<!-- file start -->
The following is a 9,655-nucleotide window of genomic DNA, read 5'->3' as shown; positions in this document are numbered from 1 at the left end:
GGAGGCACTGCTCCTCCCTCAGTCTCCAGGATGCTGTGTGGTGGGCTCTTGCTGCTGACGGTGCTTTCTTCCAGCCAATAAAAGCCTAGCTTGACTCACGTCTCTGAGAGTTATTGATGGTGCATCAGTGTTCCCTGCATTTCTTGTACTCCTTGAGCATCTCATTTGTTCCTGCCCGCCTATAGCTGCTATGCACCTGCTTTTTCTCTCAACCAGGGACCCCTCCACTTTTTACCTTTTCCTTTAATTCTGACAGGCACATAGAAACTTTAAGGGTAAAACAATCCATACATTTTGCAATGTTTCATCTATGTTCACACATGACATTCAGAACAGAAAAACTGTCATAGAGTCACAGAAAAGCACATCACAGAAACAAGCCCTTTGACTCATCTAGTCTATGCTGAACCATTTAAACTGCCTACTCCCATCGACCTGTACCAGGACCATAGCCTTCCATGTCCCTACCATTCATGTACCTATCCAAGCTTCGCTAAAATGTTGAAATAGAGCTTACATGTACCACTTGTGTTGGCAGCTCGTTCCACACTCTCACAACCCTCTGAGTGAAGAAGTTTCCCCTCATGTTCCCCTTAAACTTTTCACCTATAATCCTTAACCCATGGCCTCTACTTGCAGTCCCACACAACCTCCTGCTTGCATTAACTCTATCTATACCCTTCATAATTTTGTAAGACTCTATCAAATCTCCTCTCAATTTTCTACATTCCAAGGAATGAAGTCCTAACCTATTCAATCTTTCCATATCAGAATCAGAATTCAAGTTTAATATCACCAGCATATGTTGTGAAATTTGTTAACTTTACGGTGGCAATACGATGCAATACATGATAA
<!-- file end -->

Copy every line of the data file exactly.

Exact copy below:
The following is a 9,655-nucleotide window of genomic DNA, read 5'->3' as shown; positions in this document are numbered from 1 at the left end:
GGAGGCACTGCTCCTCCCTCAGTCTCCAGGATGCTGTGTGGTGGGCTCTTGCTGCTGACGGTGCTTTCTTCCAGCCAATAAAAGCCTAGCTTGACTCACGTCTCTGAGAGTTATTGATGGTGCATCAGTGTTCCCTGCATTTCTTGTACTCCTTGAGCATCTCATTTGTTCCTGCCCGCCTATAGCTGCTATGCACCTGCTTTTTCTCTCAACCAGGGACCCCTCCACTTTTTACCTTTTCCTTTAATTCTGACAGGCACATAGAAACTTTAAGGGTAAAACAATCCATACATTTTGCAATGTTTCATCTATGTTCACACATGACATTCAGAACAGAAAAACTGTCATAGAGTCACAGAAAAGCACATCACAGAAACAAGCCCTTTGACTCATCTAGTCTATGCTGAACCATTTAAACTGCCTACTCCCATCGACCTGTACCAGGACCATAGCCTTCCATGTCCCTACCATTCATGTACCTATCCAAGCTTCGCTAAAATGTTGAAATAGAGCTTACATGTACCACTTGTGTTGGCAGCTCGTTCCACACTCTCACAACCCTCTGAGTGAAGAAGTTTCCCCTCATGTTCCCCTTAAACTTTTCACCTATAATCCTTAACCCATGGCCTCTACTTGCAGTCCCACACAACCTCCTGCTTGCATTAACTCTATCTATACCCTTCATAATTTTGTAAGACTCTATCAAATCTCCTCTCAATTTTCTACATTCCAAGGAATGAAGTCCTAACCTATTCAATCTTTCCATATCAGAATCAGAATTCAAGTTTAATATCACCAGCATATGTTGTGAAATTTGTTAACTTTACGGTGGCAATACGATGCAATACATGATAA